Continuing to build on its reputation as a cultural and arts hub on the North Fork, Peconic Landing hosted its first ever artist-in-residence this month in partnership with the Watermill Center, an interdisciplinary laboratory for the arts and humanities on the South Fork.
Shinnecock tribal member and artist Jeremy Dennis spent two weeks at Peconic Landing, using his time to explore and photograph indigenous and sacred locations, historical landscapes and archaeological sites located across the North Fork.
Dennis, 27, who was born and raised on the Shinnecock reservation in Southampton, studied studio art at Stony Brook and photography at Penn State. His interest in Native American culture was sparked in graduate school and he has spent the past several years reinforcing his cultural identity, photographing and documenting significant and sacred sites.
“I learned from other indigenous artists that you have to go back to your roots to find out what you really need to do,” he said. “I combine my passion for photography with my own personal history. That’s how the project came about.”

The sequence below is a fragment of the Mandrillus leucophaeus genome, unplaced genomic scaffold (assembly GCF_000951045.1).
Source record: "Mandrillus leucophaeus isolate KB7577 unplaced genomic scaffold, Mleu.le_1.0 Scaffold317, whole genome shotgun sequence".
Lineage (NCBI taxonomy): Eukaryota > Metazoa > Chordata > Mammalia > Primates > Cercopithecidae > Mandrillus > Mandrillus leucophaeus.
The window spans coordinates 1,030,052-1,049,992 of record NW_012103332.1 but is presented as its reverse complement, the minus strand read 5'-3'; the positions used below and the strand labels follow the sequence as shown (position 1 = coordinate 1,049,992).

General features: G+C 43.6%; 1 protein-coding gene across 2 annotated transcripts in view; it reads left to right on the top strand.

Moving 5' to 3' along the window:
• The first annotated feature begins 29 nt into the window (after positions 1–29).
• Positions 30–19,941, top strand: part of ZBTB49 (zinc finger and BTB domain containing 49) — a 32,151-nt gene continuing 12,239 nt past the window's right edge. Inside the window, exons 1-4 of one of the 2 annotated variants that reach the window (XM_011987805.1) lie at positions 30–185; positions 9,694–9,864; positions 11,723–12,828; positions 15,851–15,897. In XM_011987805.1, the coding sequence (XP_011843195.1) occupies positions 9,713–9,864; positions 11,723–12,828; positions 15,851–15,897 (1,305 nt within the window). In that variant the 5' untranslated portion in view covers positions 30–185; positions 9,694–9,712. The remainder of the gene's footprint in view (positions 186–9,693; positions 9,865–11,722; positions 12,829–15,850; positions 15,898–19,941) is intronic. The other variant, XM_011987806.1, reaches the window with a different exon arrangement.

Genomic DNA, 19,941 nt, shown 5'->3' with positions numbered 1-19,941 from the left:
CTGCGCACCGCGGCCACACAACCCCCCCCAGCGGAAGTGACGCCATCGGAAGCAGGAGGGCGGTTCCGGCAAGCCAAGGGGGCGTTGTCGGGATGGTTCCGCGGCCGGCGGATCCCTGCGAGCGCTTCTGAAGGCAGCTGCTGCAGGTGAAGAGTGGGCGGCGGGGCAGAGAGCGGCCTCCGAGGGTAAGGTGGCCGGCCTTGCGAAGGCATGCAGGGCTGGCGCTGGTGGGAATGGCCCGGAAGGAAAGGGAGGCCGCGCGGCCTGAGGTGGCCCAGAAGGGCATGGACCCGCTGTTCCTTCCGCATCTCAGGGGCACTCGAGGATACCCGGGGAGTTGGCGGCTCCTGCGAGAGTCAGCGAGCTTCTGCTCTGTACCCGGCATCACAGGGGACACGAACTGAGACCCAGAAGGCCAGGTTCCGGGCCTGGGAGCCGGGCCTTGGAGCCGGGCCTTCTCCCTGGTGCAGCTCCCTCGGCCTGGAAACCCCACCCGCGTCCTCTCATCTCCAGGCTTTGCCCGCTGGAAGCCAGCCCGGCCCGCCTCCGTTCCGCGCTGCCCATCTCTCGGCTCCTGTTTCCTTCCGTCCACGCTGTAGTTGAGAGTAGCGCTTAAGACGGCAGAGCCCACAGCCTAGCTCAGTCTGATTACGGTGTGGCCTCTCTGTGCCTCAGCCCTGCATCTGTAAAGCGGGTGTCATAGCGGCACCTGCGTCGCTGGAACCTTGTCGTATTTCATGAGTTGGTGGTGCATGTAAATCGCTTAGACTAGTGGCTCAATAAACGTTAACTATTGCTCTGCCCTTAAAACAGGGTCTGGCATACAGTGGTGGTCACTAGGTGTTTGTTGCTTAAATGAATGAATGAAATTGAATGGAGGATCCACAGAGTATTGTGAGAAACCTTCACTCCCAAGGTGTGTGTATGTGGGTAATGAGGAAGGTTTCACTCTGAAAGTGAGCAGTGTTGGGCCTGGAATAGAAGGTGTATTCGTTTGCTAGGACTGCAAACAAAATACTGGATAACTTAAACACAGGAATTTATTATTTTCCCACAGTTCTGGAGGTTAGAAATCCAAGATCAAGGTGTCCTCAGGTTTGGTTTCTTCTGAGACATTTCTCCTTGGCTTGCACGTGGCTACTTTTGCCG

Dennis will present his research-based art and photography project, “On This Site: The Indigenous People of Suffolk County,” at Peconic Landing on Friday, Nov. 17.
During his residency, Dennis held two workshops on creating Native American dreamcatchers — hoops with feathers, beads and string that are hung near a bed or window to allow good dreams to pass through and to catch and destroy bad dreams.
Several students from Greenport High School attended yesterday’s workshop along with a half dozen residents of Peconic Landing.
“I think they really enjoyed the project,” said Dennis. “And they all left with a completed dreamcatcher. Maybe they will all have good dreams from now on.”
The “On This Site” presentation will be held at the Peconic Landing Theater on Friday, Nov. 17 at 4 p.m.
SoutholdLOCAL photos by Katharine Schroeder